I went to the cinema at the weekend to see 13 Days, which is based on the Cuban missile crisis. It demonstrated how cool leadership saw us through when many around John F Kennedy were losing their heads and urging action which might have proved disastrous.
Funny how the mind works but it led me to reflect how the financial services world reacted to Government proposals on stakeholder pensions with an enforced charging structure. It could not work. It would not work. It would drive IFAs out of business. The public would avoid taking advice.
Decision trees – don't make me laugh. With an attractive charging structure, they would be queuing up to buy the newstyle pensions. These are only a very small sample of some of the reactions.
So, here we are, three weeks into the new stakeholder world. With the relaxation of the polarisation rules, we might have expected crowds to have been forming outside banks. I have not spotted any so far. How has it been for you? No incessant phone calls from would-be purchasers? No crowds forming? Thought not.
Still, I am firmly in the camp that welcomes stakeholder.I believe the real issue is the drive to produce better value for money products for more people in the UK. The link with the Cuban missile crisis of 1962 is not as spurious as it might seem because, from an historical perspective, it really was the start of a new era and in financial services we have entered our own new era. We all know we need to drive down costs and grow significant business volumes but the most significant change is in the way that we market these products and how quickly we embrace electronic trading.
If the 1 per cent cap is considered the driver, then the accelerator is definitely e-business. What was once considered almost a peripheral activity is now placed at the kernel of pension business. Its focus is all about delivering real benefits to IFAs that give both providers and advisers the ability to compete in the 1 per cent environment through cost reductions that facilitate the growth of profitable business.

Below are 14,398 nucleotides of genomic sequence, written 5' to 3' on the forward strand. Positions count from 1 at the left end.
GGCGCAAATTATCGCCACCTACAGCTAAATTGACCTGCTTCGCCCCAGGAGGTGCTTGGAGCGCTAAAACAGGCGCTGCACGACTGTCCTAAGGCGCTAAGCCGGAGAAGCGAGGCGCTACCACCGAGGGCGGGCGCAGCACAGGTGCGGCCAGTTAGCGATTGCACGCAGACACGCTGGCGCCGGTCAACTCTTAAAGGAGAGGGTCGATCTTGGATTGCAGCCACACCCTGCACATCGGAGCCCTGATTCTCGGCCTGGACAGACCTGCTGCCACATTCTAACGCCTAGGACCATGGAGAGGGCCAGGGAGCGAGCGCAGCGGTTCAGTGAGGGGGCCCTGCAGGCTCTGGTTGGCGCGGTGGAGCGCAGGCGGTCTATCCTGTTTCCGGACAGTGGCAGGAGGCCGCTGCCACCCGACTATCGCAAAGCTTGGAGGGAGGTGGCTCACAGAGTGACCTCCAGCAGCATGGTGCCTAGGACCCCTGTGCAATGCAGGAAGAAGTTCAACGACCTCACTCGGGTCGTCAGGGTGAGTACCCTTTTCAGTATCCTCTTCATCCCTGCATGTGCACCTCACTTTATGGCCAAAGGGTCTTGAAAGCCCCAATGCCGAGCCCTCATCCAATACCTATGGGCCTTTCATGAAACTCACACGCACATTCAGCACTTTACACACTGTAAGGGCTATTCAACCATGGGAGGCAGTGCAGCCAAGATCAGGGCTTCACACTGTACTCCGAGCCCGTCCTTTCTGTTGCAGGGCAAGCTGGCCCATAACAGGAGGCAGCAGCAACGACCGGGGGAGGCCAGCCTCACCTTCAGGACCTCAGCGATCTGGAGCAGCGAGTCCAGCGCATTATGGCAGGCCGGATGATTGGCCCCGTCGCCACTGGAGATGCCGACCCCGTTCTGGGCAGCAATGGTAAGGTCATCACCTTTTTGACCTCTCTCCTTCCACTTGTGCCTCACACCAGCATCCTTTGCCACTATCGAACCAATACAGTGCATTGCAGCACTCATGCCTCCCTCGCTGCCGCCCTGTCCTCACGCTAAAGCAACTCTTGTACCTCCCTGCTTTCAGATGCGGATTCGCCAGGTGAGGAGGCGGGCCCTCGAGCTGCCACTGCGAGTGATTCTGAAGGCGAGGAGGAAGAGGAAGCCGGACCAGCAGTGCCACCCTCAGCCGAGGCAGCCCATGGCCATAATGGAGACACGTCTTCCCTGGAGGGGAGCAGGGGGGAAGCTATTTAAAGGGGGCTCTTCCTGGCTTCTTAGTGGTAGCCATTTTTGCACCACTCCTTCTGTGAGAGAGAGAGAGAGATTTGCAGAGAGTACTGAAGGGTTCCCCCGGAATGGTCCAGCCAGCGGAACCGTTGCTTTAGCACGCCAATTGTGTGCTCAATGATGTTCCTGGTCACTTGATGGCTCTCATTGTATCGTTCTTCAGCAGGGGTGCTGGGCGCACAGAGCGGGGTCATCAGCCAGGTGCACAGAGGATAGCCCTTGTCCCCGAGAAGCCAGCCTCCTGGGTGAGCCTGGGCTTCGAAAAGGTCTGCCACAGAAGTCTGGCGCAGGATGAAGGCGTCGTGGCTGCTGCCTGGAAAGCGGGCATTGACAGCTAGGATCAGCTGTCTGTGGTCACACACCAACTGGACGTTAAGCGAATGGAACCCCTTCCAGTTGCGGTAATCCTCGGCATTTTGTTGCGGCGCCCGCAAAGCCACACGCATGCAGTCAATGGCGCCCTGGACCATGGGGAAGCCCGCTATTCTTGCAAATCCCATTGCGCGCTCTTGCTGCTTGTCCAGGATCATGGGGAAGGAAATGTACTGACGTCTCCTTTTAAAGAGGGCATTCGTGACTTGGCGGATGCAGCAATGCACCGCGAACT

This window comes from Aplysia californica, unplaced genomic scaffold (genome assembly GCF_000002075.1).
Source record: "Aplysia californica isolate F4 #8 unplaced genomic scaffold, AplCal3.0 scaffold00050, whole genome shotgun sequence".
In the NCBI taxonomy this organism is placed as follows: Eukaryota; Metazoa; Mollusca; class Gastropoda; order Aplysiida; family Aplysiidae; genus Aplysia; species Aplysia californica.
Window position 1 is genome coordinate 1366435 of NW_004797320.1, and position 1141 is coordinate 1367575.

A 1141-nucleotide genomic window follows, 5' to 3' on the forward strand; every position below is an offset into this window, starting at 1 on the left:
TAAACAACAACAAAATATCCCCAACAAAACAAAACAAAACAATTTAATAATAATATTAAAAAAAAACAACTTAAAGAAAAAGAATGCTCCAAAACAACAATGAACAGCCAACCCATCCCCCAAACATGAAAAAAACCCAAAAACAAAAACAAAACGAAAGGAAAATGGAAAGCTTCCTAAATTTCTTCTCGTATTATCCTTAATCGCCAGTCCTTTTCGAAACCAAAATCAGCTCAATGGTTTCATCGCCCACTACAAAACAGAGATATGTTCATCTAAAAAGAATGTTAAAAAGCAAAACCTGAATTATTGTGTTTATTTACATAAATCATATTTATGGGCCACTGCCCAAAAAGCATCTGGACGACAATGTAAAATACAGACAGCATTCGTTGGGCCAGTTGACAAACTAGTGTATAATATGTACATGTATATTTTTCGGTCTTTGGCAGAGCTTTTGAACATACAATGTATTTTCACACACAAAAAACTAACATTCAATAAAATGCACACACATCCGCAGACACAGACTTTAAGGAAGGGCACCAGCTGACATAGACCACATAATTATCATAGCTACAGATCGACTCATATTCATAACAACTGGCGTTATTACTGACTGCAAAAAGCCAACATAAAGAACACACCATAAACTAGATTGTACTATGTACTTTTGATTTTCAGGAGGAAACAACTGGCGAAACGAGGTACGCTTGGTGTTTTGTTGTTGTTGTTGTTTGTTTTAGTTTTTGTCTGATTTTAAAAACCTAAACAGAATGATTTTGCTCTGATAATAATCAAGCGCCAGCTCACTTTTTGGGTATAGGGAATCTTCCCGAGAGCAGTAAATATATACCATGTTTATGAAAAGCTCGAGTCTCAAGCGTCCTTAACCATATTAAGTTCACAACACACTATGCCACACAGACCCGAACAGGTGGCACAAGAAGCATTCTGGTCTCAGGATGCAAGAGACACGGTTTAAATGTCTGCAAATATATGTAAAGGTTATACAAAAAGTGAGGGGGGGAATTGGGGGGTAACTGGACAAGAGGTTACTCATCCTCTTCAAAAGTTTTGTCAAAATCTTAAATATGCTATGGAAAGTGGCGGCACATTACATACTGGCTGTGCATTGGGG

Although the mind may be willing, the body can often be weak when it comes to participating in the e-commerce era. Unless the desire to embrace such technology is real, advi-sers will be hard pressed to make a buck.
Research shows that more than three-quarters of the UK's small businesses do not provide staff pensions and that only one in five will have reviewed this situation by October. What this shows is that the opportunity to develop business certainly exists in the stakeholder era. However, across the industry, the typical intermediary business in the post-stakeholder environment may decide to offer a reduced advice package owing to pressures on profitability and it is probable that some may take on the role of introducers.
Support from providers will be required to fill the void and this is taking the form of phone enquiry support, access to interactive decision trees and the growth of employer/employee intranets.
How do we view the future? I believe that, in spite of all the challenges, stakeholder (whether or not it becomes compulsory) will be central to the financial well-being of many of the British population. For advisers, the stakeholder era of promotional efforts will focus on e-marketing and with its arrival the pension marketplace cannot but change.
As with the crisis over Cuba, we will look back and simply say “crisis – what crisis?” Stakeholder may yet prove to be the catalyst which transformed the way IFAs conduct business. Of course, on the other hand, Kennedy was dead within a year after Cuba.
John Cowan is group sales director at Scottish Amicable